Tuesday, 19 November 2013

Tonight at Birmingham City Uni: The Consequences of Exposing Savile



Back in July I wrote an article for Medium which looked at the nonsensical, slippery slope that British Prime Minister David Cameron outlined in a speech about the potential, nation wide blocking of all internet pornography. His proposed ban would see internet users having to actively contact their ISP in order to be removed from the blocking system -- all in the name of curing society of paedophilia.

The article in question: From Pornography to Oppression

There was some sense to David Cameron's argument in that paedophilic imagery is too easily available on the internet and makes communication between paedophiles easier than ever before. It hardly surprised me then that yesterday's news (BBC News) described Google and Microsoft's plans to actively block the use of paedophilia-related search terms within the Google and Bing search engines.

I've yet to have a good sit down to think about this major move by the two internet giants, but my initial reaction is a positive one. Paedophilia is a heinous crime, and measures should be taken to decrease its internet-mediated occurrence. Fortunately, these new measures won't affect me and other non-paedophiles, and thus there's little I can say against it.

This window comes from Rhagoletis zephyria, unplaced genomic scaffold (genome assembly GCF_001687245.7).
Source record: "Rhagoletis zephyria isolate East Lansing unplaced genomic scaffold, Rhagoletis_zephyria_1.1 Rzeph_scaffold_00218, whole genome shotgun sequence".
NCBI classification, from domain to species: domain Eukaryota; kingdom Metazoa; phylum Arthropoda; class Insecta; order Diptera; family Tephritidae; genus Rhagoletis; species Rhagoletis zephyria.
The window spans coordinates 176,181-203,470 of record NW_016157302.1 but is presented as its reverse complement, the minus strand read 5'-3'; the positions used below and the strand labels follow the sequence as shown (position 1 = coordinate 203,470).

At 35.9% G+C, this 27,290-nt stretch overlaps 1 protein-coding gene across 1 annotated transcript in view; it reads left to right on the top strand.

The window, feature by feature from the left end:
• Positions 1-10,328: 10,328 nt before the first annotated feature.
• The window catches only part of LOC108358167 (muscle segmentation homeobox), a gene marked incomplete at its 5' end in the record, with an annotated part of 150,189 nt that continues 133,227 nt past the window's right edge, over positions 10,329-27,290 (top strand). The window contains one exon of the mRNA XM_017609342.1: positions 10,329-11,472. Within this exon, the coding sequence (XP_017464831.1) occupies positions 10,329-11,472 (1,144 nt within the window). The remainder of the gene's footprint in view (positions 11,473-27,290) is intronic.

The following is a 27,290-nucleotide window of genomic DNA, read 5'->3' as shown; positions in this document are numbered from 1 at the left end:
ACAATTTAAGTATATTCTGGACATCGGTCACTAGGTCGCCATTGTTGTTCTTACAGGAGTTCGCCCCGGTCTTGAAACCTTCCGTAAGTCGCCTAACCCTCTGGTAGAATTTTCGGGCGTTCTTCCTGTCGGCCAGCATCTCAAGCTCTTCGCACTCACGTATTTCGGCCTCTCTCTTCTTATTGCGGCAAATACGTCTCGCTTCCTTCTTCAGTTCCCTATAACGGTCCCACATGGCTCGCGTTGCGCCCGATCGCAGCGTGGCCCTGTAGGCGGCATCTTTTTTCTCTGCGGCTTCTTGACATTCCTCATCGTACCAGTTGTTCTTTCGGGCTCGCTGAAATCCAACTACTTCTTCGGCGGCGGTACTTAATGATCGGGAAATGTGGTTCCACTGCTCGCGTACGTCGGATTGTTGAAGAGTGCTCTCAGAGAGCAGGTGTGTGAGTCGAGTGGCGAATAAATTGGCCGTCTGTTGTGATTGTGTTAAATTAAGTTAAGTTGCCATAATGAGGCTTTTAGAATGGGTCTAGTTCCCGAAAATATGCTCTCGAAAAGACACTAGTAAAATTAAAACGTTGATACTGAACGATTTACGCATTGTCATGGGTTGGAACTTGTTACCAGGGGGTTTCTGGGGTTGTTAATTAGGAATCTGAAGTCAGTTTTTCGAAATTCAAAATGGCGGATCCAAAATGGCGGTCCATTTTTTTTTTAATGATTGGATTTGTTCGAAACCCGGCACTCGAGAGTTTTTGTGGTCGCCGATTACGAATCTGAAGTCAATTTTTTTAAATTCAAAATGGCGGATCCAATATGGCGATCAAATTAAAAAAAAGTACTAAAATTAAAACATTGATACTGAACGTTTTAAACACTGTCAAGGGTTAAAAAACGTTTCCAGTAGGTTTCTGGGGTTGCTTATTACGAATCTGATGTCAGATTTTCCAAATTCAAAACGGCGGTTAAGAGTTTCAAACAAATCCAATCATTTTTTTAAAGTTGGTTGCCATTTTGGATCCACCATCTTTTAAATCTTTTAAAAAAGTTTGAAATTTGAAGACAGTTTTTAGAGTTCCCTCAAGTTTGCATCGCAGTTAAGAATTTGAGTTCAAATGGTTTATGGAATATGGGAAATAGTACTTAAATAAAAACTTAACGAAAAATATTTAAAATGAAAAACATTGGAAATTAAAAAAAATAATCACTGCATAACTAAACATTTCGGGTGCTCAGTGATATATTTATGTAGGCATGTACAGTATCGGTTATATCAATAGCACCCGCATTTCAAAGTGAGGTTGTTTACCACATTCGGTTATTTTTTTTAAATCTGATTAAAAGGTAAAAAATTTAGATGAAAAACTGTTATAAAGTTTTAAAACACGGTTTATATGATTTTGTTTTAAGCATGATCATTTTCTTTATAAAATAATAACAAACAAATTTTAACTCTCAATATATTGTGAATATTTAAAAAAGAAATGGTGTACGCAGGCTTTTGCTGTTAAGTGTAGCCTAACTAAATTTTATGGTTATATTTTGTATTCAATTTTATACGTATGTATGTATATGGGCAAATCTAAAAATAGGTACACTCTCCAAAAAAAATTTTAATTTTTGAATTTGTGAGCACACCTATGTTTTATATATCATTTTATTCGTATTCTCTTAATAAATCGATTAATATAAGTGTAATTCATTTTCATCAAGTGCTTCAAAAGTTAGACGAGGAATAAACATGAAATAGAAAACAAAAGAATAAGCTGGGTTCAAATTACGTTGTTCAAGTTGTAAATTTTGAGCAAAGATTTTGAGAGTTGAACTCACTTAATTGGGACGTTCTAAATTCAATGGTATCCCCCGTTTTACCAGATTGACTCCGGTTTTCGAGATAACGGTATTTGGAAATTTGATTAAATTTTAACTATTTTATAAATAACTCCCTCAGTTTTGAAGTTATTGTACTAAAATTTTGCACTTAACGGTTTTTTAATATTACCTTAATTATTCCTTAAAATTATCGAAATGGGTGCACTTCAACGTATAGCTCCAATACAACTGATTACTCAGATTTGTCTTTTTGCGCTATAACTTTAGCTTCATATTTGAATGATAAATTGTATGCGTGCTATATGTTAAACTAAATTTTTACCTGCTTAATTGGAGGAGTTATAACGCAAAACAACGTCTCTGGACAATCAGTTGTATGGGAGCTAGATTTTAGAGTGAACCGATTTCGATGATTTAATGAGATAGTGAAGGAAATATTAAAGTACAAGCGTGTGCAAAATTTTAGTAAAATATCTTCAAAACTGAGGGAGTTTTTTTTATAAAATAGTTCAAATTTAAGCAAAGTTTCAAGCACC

Those who enjoyed the article I wrote for Medium may be interested to know that tonight I'll be attending a talk at Birmingham City University titled "The consequences of exposing Savile". It features Mark Williams-Thomas, an investigative journalist known for his exposé of the late Jimmy Savile and the many allegations of child abuse made against him, being interviewed by Donal MacIntyre as they both examine the ethical dilemmas of those who kept Savile's crimes a secret for decades.

I'm really looking forward to the talk and am planning to write a little something on it when I return -- probably later this week on my blog. So stay tuned to see what I learned and what I thought!

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